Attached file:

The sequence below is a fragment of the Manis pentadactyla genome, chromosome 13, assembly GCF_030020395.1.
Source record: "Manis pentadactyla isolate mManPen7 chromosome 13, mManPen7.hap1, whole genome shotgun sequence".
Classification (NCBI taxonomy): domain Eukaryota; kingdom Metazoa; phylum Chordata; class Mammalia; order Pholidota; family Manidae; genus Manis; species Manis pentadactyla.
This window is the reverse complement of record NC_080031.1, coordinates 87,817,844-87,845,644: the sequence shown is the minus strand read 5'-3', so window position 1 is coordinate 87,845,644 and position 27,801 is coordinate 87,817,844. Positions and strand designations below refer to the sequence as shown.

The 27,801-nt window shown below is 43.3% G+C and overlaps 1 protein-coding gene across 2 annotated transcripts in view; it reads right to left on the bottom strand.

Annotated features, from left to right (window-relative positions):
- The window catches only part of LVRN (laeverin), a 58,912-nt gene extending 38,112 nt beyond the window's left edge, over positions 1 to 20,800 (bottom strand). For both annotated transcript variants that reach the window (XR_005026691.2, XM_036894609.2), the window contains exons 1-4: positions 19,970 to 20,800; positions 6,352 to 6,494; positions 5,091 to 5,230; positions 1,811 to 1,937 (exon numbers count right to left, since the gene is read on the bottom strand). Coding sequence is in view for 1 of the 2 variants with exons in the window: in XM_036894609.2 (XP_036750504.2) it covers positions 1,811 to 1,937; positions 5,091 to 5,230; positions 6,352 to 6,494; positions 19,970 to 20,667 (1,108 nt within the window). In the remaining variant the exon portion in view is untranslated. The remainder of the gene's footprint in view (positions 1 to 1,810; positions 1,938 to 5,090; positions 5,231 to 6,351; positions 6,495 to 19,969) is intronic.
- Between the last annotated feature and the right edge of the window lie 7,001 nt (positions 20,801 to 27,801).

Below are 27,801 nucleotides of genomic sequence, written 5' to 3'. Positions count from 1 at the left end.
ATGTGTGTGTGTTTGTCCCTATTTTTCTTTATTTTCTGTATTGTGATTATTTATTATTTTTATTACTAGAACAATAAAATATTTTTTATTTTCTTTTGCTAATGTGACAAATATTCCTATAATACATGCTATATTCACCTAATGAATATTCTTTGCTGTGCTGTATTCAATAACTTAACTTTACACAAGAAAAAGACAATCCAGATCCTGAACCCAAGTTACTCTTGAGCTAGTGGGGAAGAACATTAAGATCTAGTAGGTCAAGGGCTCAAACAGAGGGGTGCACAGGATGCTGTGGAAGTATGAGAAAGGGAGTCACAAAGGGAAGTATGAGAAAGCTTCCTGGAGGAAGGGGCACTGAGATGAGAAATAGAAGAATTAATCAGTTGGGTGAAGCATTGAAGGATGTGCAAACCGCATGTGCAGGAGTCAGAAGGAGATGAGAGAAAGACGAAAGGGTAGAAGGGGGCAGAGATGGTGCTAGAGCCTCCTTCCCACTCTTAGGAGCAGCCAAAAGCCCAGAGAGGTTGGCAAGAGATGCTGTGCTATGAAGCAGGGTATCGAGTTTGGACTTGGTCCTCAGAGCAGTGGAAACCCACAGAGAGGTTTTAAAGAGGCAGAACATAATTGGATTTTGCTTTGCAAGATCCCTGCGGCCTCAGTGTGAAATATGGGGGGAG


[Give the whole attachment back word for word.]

The sequence below is a fragment of the Manis pentadactyla genome, chromosome 13, assembly GCF_030020395.1.
Source record: "Manis pentadactyla isolate mManPen7 chromosome 13, mManPen7.hap1, whole genome shotgun sequence".
Classification (NCBI taxonomy): domain Eukaryota; kingdom Metazoa; phylum Chordata; class Mammalia; order Pholidota; family Manidae; genus Manis; species Manis pentadactyla.
This window is the reverse complement of record NC_080031.1, coordinates 87,817,844-87,845,644: the sequence shown is the minus strand read 5'-3', so window position 1 is coordinate 87,845,644 and position 27,801 is coordinate 87,817,844. Positions and strand designations below refer to the sequence as shown.

The 27,801-nt window shown below is 43.3% G+C and overlaps 1 protein-coding gene across 2 annotated transcripts in view; it reads right to left on the bottom strand.

Annotated features, from left to right (window-relative positions):
- The window catches only part of LVRN (laeverin), a 58,912-nt gene extending 38,112 nt beyond the window's left edge, over positions 1 to 20,800 (bottom strand). For both annotated transcript variants that reach the window (XR_005026691.2, XM_036894609.2), the window contains exons 1-4: positions 19,970 to 20,800; positions 6,352 to 6,494; positions 5,091 to 5,230; positions 1,811 to 1,937 (exon numbers count right to left, since the gene is read on the bottom strand). Coding sequence is in view for 1 of the 2 variants with exons in the window: in XM_036894609.2 (XP_036750504.2) it covers positions 1,811 to 1,937; positions 5,091 to 5,230; positions 6,352 to 6,494; positions 19,970 to 20,667 (1,108 nt within the window). In the remaining variant the exon portion in view is untranslated. The remainder of the gene's footprint in view (positions 1 to 1,810; positions 1,938 to 5,090; positions 5,231 to 6,351; positions 6,495 to 19,969) is intronic.
- Between the last annotated feature and the right edge of the window lie 7,001 nt (positions 20,801 to 27,801).

Below are 27,801 nucleotides of genomic sequence, written 5' to 3'. Positions count from 1 at the left end.
ATGTGTGTGTGTTTGTCCCTATTTTTCTTTATTTTCTGTATTGTGATTATTTATTATTTTTATTACTAGAACAATAAAATATTTTTTATTTTCTTTTGCTAATGTGACAAATATTCCTATAATACATGCTATATTCACCTAATGAATATTCTTTGCTGTGCTGTATTCAATAACTTAACTTTACACAAGAAAAAGACAATCCAGATCCTGAACCCAAGTTACTCTTGAGCTAGTGGGGAAGAACATTAAGATCTAGTAGGTCAAGGGCTCAAACAGAGGGGTGCACAGGATGCTGTGGAAGTATGAGAAAGGGAGTCACAAAGGGAAGTATGAGAAAGCTTCCTGGAGGAAGGGGCACTGAGATGAGAAATAGAAGAATTAATCAGTTGGGTGAAGCATTGAAGGATGTGCAAACCGCATGTGCAGGAGTCAGAAGGAGATGAGAGAAAGACGAAAGGGTAGAAGGGGGCAGAGATGGTGCTAGAGCCTCCTTCCCACTCTTAGGAGCAGCCAAAAGCCCAGAGAGGTTGGCAAGAGATGCTGTGCTATGAAGCAGGGTATCGAGTTTGGACTTGGTCCTCAGAGCAGTGGAAACCCACAGAGAGGTTTTAAAGAGGCAGAACATAATTGGATTTTGCTTTGCAAGATCCCTGCGGCCTCAGTGTGAAATATGGGGGGAG